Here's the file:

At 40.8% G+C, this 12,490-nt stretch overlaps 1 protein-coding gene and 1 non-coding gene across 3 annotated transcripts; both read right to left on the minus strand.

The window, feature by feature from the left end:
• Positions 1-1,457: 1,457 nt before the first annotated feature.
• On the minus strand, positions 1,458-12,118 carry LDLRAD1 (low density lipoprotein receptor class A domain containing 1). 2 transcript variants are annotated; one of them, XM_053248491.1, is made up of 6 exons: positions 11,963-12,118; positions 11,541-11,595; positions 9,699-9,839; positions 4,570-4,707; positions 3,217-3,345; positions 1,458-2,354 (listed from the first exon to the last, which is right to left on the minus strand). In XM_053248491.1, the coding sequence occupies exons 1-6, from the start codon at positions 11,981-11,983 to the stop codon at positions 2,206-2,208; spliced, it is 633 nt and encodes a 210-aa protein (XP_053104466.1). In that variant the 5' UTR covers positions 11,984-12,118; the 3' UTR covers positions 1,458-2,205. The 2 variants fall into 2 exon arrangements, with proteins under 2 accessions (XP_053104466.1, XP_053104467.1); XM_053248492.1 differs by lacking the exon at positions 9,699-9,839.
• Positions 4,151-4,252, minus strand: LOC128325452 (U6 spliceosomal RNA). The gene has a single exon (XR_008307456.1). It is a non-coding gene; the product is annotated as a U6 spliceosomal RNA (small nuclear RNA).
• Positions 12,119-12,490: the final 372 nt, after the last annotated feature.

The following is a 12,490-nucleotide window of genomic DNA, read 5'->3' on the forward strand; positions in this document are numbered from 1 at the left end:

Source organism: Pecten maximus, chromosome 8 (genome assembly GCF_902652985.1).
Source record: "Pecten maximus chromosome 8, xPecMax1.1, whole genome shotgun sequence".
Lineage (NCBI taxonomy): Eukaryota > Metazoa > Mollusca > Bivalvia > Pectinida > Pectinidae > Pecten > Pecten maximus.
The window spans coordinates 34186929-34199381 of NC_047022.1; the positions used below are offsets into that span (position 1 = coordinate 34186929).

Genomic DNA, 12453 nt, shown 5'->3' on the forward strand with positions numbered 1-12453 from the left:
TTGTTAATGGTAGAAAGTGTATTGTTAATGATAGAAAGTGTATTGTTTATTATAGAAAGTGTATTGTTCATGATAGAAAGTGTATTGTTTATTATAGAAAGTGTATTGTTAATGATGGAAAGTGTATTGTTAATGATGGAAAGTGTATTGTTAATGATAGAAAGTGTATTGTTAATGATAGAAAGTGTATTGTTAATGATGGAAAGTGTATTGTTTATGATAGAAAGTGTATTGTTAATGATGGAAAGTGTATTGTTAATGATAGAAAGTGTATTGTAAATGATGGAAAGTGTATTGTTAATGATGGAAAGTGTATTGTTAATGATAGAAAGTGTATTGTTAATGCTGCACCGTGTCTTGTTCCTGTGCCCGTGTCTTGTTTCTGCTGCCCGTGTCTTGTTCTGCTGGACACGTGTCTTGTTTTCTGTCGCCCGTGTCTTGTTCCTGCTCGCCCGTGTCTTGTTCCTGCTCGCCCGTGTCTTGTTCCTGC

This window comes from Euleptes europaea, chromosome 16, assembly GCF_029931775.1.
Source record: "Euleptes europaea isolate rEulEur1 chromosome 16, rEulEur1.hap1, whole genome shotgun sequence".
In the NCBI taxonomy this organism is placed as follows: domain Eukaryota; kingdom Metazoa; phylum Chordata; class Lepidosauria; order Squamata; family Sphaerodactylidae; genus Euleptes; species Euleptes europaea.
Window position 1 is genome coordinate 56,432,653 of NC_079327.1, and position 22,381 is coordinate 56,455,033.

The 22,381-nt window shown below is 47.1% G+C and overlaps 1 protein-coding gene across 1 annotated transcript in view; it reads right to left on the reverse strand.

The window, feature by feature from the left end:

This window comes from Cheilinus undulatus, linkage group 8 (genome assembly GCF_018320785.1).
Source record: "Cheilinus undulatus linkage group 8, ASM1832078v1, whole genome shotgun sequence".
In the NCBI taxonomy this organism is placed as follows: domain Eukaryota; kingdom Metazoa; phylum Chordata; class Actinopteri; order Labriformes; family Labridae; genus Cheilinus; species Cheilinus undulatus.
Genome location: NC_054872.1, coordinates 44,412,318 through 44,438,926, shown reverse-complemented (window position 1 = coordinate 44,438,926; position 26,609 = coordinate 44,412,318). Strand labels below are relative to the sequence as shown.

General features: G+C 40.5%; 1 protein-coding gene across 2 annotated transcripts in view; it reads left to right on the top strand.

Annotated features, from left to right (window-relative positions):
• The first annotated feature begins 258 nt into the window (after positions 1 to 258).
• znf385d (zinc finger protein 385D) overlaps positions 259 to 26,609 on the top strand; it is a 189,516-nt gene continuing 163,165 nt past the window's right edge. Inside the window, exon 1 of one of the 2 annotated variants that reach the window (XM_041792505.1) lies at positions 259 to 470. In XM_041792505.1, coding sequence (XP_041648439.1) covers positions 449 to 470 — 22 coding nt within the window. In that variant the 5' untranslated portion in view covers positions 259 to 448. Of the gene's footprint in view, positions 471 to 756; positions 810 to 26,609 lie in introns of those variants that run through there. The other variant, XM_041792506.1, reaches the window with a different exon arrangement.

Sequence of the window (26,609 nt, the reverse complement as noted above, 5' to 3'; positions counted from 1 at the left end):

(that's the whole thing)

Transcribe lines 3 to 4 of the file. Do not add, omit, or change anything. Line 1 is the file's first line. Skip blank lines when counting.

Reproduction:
• Positions 1-1,457: 1,457 nt before the first annotated feature.
• On the minus strand, positions 1,458-12,118 carry LDLRAD1 (low density lipoprotein receptor class A domain containing 1). 2 transcript variants are annotated; one of them, XM_053248491.1, is made up of 6 exons: positions 11,963-12,118; positions 11,541-11,595; positions 9,699-9,839; positions 4,570-4,707; positions 3,217-3,345; positions 1,458-2,354 (listed from the first exon to the last, which is right to left on the minus strand). In XM_053248491.1, the coding sequence occupies exons 1-6, from the start codon at positions 11,981-11,983 to the stop codon at positions 2,206-2,208; spliced, it is 633 nt and encodes a 210-aa protein (XP_053104466.1). In that variant the 5' UTR covers positions 11,984-12,118; the 3' UTR covers positions 1,458-2,205. The 2 variants fall into 2 exon arrangements, with proteins under 2 accessions (XP_053104466.1, XP_053104467.1); XM_053248492.1 differs by lacking the exon at positions 9,699-9,839.